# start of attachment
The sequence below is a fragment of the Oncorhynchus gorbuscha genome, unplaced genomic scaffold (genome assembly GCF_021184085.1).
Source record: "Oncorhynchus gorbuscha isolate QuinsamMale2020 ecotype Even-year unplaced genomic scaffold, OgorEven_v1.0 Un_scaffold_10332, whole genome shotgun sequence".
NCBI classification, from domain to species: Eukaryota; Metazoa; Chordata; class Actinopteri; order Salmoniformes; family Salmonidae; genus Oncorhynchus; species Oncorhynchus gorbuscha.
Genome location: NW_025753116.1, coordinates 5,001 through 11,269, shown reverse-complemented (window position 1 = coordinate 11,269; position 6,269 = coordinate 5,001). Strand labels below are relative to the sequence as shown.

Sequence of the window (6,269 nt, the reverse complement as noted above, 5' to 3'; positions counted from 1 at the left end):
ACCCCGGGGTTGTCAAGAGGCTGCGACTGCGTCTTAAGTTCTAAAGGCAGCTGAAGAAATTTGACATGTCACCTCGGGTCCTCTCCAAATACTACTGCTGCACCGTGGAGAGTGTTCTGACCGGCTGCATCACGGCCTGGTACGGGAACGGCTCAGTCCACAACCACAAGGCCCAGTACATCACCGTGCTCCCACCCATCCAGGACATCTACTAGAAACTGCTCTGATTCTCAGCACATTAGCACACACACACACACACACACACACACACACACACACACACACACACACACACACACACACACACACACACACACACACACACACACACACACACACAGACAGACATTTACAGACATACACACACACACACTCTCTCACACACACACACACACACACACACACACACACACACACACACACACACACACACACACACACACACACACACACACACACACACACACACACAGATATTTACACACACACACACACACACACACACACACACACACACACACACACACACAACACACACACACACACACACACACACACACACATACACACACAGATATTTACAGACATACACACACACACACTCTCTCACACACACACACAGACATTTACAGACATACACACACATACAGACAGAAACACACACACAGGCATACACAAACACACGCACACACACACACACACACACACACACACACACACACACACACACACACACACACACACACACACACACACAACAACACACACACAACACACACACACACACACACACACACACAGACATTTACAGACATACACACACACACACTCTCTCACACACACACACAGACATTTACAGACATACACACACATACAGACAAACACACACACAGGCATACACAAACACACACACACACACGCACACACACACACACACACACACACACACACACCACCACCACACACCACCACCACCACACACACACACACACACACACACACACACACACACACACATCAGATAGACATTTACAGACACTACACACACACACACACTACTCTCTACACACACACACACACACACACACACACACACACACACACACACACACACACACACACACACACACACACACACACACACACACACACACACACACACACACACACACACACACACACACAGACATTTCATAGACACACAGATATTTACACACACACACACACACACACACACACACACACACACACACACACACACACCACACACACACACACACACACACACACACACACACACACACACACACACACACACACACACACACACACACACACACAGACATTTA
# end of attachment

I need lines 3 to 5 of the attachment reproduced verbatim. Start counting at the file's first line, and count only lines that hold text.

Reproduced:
NCBI classification, from domain to species: Eukaryota; Metazoa; Chordata; class Actinopteri; order Salmoniformes; family Salmonidae; genus Oncorhynchus; species Oncorhynchus gorbuscha.
Genome location: NW_025753116.1, coordinates 5,001 through 11,269, shown reverse-complemented (window position 1 = coordinate 11,269; position 6,269 = coordinate 5,001). Strand labels below are relative to the sequence as shown.

Sequence of the window (6,269 nt, the reverse complement as noted above, 5' to 3'; positions counted from 1 at the left end):